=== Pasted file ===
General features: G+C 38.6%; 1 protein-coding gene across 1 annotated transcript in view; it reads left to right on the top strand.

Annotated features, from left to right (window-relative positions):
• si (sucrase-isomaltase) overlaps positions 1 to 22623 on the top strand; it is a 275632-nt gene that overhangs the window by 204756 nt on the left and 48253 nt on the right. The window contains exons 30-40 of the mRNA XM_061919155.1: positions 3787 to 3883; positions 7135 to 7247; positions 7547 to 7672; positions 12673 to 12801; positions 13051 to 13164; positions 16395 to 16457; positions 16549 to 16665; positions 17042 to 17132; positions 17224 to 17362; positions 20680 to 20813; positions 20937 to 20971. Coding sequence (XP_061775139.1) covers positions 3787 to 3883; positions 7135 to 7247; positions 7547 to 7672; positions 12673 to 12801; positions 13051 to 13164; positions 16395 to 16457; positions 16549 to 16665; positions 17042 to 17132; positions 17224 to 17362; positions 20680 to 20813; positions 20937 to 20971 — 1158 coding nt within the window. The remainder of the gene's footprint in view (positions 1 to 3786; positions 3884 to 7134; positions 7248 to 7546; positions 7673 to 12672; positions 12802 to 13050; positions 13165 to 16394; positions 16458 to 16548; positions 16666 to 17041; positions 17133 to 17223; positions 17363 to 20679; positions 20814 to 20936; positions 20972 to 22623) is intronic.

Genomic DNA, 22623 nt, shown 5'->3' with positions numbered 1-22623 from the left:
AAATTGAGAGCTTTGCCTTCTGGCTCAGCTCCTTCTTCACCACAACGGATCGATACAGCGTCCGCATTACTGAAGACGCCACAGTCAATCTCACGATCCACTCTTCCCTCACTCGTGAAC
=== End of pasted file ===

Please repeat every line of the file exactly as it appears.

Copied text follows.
General features: G+C 38.6%; 1 protein-coding gene across 1 annotated transcript in view; it reads left to right on the top strand.

Annotated features, from left to right (window-relative positions):
• si (sucrase-isomaltase) overlaps positions 1 to 22623 on the top strand; it is a 275632-nt gene that overhangs the window by 204756 nt on the left and 48253 nt on the right. The window contains exons 30-40 of the mRNA XM_061919155.1: positions 3787 to 3883; positions 7135 to 7247; positions 7547 to 7672; positions 12673 to 12801; positions 13051 to 13164; positions 16395 to 16457; positions 16549 to 16665; positions 17042 to 17132; positions 17224 to 17362; positions 20680 to 20813; positions 20937 to 20971. Coding sequence (XP_061775139.1) covers positions 3787 to 3883; positions 7135 to 7247; positions 7547 to 7672; positions 12673 to 12801; positions 13051 to 13164; positions 16395 to 16457; positions 16549 to 16665; positions 17042 to 17132; positions 17224 to 17362; positions 20680 to 20813; positions 20937 to 20971 — 1158 coding nt within the window. The remainder of the gene's footprint in view (positions 1 to 3786; positions 3884 to 7134; positions 7248 to 7546; positions 7673 to 12672; positions 12802 to 13050; positions 13165 to 16394; positions 16458 to 16548; positions 16666 to 17041; positions 17133 to 17223; positions 17363 to 20679; positions 20814 to 20936; positions 20972 to 22623) is intronic.

Genomic DNA, 22623 nt, shown 5'->3' with positions numbered 1-22623 from the left:
AAATTGAGAGCTTTGCCTTCTGGCTCAGCTCCTTCTTCACCACAACGGATCGATACAGCGTCCGCATTACTGAAGACGCCACAGTCAATCTCACGATCCACTCTTCCCTCACTCGTGAAC